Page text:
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Figure 4. Three-dimensional hepatic printing with polymeric bioinks. (A) Confocal images of live/dead (green/red) staining of Huh7 cell seeded structures of different angles over 7 days (Magnification: 10 X; Scale bar: 500 µm). Image reproduced with permission from [79]. (B) Adjacent NIH/3T3 in 1% alginate, 3% nanocrystalline cellulose and 5% GelMA (135ACG) and HepG2 in 4% GelMA on day 7 (green: live cells; red: dead cells; Scale bar: 100 µm) Image reproduced with permission from [87]. (C) The macroscopic images of the digital light process printed GelMA/dECM and GelMA scaffolds in inner gear-like design (Scale bar: 500 µm). Image reproduced with permission from [88]. (D) Confocal images of liver (HepLL) and kidney (Caki-1) cells co-cultured on metastasis-on-a-chip on day 1 and day 7 (Scale bar: 100 μm). Image reproduced with permission from [96].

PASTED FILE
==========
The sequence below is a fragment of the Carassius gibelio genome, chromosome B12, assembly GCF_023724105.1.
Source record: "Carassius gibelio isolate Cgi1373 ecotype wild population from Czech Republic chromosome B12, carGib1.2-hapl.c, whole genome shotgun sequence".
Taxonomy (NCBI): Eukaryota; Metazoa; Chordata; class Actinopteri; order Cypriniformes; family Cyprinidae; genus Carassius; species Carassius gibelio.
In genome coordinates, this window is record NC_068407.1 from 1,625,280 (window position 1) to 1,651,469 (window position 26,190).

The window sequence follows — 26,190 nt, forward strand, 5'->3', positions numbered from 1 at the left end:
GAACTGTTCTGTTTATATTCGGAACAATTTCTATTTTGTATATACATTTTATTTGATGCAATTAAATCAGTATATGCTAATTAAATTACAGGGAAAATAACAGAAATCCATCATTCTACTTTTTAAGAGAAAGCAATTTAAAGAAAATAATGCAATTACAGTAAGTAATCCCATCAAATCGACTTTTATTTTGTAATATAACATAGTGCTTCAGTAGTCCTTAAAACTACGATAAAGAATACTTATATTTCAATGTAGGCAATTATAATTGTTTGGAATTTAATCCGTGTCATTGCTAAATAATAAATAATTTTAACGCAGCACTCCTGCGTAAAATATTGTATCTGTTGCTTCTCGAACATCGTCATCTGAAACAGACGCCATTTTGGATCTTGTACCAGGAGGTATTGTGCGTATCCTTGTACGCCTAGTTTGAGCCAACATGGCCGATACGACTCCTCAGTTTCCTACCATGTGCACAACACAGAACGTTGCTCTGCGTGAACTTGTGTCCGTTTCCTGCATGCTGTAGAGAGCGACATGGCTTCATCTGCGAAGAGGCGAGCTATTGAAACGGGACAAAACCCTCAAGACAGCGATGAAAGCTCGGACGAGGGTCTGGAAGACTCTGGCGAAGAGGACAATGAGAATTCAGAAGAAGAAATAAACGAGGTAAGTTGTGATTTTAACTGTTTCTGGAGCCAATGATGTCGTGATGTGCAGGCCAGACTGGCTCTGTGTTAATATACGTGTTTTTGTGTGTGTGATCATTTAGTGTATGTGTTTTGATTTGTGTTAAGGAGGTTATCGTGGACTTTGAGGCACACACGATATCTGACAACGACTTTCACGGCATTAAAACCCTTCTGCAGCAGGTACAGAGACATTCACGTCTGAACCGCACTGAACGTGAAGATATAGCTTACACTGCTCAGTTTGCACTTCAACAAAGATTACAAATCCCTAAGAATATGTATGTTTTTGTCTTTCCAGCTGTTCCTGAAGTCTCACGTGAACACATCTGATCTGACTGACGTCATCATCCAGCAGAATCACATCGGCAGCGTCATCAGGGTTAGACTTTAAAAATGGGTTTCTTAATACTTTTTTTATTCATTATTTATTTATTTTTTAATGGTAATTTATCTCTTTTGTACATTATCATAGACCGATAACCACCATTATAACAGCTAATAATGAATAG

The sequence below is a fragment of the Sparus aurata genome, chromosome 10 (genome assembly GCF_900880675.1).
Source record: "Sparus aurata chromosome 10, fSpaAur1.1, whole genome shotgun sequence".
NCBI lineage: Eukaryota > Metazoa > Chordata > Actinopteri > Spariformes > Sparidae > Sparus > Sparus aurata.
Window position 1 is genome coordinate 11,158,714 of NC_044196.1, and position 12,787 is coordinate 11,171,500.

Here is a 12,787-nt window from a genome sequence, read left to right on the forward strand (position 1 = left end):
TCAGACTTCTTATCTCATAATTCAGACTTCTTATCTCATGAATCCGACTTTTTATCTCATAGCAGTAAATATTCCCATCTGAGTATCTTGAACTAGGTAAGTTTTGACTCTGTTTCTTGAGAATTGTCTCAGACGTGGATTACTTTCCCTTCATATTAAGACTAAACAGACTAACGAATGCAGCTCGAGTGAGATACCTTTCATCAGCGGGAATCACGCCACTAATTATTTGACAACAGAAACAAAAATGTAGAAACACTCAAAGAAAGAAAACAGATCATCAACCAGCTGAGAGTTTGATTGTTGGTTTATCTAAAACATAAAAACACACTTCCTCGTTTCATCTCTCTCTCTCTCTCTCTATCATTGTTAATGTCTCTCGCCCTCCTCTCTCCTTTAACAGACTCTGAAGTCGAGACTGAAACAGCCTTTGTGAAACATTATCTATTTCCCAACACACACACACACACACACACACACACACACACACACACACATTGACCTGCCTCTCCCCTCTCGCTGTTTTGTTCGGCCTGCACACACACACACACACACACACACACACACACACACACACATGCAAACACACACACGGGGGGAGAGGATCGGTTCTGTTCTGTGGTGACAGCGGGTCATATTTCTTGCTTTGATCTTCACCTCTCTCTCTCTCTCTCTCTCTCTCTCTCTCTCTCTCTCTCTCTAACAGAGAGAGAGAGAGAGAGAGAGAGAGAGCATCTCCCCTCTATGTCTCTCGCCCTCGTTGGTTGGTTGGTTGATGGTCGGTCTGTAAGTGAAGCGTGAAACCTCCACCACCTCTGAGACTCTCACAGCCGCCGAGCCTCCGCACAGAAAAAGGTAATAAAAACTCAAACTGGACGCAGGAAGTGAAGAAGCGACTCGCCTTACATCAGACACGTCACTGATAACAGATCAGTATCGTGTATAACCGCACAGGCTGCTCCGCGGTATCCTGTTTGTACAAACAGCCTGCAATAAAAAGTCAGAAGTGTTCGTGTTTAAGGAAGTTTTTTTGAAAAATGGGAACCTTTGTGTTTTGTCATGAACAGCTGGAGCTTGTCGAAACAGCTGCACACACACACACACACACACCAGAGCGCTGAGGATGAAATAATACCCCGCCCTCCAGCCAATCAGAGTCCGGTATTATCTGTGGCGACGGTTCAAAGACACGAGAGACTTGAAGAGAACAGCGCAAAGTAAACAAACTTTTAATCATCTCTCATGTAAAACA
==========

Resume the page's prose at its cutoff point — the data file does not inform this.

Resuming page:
Figure 4. Three-dimensional hepatic printing with polymeric bioinks. (A) Confocal images of live/dead (green/red) staining of Huh7 cell seeded structures of different angles over 7 days (Magnification: 10 X; Scale bar: 500 µm). Image reproduced with permission from [79]. (B) Adjacent NIH/3T3 in 1% alginate, 3% nanocrystalline cellulose and 5% GelMA (135ACG) and HepG2 in 4% GelMA on day 7 (green: live cells; red: dead cells; Scale bar: 100 µm) Image reproduced with permission from [87]. (C) The macroscopic images of the digital light process printed GelMA/dECM and GelMA scaffolds in inner gear-like design (Scale bar: 500 µm). Image reproduced with permission from [88]. (D) Confocal images of liver (HepLL) and kidney (Caki-1) cells co-cultured on metastasis-on-a-chip on day 1 and day 7 (Scale bar: 100 μm). Image reproduced with permission from [96].
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Table 1. Major properties of different polymers used as bioinks for 3D bioprinting of hepatic structures.
Table 1. Major properties of different polymers used as bioinks for 3D bioprinting of hepatic structures.